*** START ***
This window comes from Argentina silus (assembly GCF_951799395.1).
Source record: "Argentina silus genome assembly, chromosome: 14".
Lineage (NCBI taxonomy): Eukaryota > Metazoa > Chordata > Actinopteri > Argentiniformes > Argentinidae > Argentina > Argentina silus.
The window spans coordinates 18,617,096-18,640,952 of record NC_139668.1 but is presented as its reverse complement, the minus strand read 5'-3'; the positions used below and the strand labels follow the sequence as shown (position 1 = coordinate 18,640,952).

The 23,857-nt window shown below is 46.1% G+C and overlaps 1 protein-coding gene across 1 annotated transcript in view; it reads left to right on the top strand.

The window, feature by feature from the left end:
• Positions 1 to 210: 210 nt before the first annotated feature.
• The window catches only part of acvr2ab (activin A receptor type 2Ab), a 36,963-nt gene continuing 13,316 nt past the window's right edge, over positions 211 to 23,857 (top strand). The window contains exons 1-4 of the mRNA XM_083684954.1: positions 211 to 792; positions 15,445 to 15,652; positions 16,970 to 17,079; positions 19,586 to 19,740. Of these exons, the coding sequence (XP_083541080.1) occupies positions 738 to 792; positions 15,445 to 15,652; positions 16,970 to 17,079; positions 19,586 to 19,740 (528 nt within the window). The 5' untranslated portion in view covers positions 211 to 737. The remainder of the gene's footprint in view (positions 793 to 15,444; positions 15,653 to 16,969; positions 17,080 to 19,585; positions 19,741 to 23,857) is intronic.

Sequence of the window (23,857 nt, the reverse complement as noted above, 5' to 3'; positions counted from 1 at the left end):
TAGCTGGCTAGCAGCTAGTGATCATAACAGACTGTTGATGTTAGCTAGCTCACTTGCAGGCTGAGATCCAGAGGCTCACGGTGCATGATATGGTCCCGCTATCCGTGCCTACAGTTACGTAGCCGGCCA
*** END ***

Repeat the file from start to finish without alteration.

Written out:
This window comes from Argentina silus (assembly GCF_951799395.1).
Source record: "Argentina silus genome assembly, chromosome: 14".
Lineage (NCBI taxonomy): Eukaryota > Metazoa > Chordata > Actinopteri > Argentiniformes > Argentinidae > Argentina > Argentina silus.
The window spans coordinates 18,617,096-18,640,952 of record NC_139668.1 but is presented as its reverse complement, the minus strand read 5'-3'; the positions used below and the strand labels follow the sequence as shown (position 1 = coordinate 18,640,952).

The 23,857-nt window shown below is 46.1% G+C and overlaps 1 protein-coding gene across 1 annotated transcript in view; it reads left to right on the top strand.

The window, feature by feature from the left end:
• Positions 1 to 210: 210 nt before the first annotated feature.
• The window catches only part of acvr2ab (activin A receptor type 2Ab), a 36,963-nt gene continuing 13,316 nt past the window's right edge, over positions 211 to 23,857 (top strand). The window contains exons 1-4 of the mRNA XM_083684954.1: positions 211 to 792; positions 15,445 to 15,652; positions 16,970 to 17,079; positions 19,586 to 19,740. Of these exons, the coding sequence (XP_083541080.1) occupies positions 738 to 792; positions 15,445 to 15,652; positions 16,970 to 17,079; positions 19,586 to 19,740 (528 nt within the window). The 5' untranslated portion in view covers positions 211 to 737. The remainder of the gene's footprint in view (positions 793 to 15,444; positions 15,653 to 16,969; positions 17,080 to 19,585; positions 19,741 to 23,857) is intronic.

Sequence of the window (23,857 nt, the reverse complement as noted above, 5' to 3'; positions counted from 1 at the left end):
TAGCTGGCTAGCAGCTAGTGATCATAACAGACTGTTGATGTTAGCTAGCTCACTTGCAGGCTGAGATCCAGAGGCTCACGGTGCATGATATGGTCCCGCTATCCGTGCCTACAGTTACGTAGCCGGCCA